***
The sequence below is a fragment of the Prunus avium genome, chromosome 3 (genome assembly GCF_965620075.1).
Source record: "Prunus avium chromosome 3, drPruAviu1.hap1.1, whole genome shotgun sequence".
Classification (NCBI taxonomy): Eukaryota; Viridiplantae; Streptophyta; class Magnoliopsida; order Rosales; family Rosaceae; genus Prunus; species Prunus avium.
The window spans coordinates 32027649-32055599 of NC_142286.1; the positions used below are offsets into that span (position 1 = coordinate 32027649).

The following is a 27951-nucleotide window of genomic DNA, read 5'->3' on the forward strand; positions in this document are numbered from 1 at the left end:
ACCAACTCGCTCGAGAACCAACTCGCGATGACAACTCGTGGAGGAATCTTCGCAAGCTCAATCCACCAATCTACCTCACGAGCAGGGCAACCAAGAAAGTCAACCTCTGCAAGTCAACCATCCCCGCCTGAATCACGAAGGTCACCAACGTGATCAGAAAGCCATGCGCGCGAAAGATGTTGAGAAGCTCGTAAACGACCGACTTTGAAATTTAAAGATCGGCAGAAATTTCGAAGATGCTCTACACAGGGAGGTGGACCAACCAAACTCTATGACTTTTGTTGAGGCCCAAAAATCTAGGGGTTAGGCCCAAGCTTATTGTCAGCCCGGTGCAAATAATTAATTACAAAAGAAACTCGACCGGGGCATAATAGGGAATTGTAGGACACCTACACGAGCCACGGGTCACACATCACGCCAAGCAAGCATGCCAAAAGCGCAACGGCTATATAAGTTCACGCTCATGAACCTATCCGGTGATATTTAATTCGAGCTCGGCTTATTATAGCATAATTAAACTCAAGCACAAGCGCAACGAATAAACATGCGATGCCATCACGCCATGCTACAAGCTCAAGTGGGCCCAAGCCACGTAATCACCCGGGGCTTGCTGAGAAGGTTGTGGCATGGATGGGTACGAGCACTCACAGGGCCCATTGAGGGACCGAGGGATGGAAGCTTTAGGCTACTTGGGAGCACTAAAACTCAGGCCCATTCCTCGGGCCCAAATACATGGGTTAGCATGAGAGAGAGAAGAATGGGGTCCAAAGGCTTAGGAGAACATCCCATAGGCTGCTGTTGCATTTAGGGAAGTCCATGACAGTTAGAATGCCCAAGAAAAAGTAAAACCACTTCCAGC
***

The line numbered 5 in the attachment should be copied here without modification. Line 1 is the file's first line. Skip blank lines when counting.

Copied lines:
The following is a 27951-nucleotide window of genomic DNA, read 5'->3' on the forward strand; positions in this document are numbered from 1 at the left end: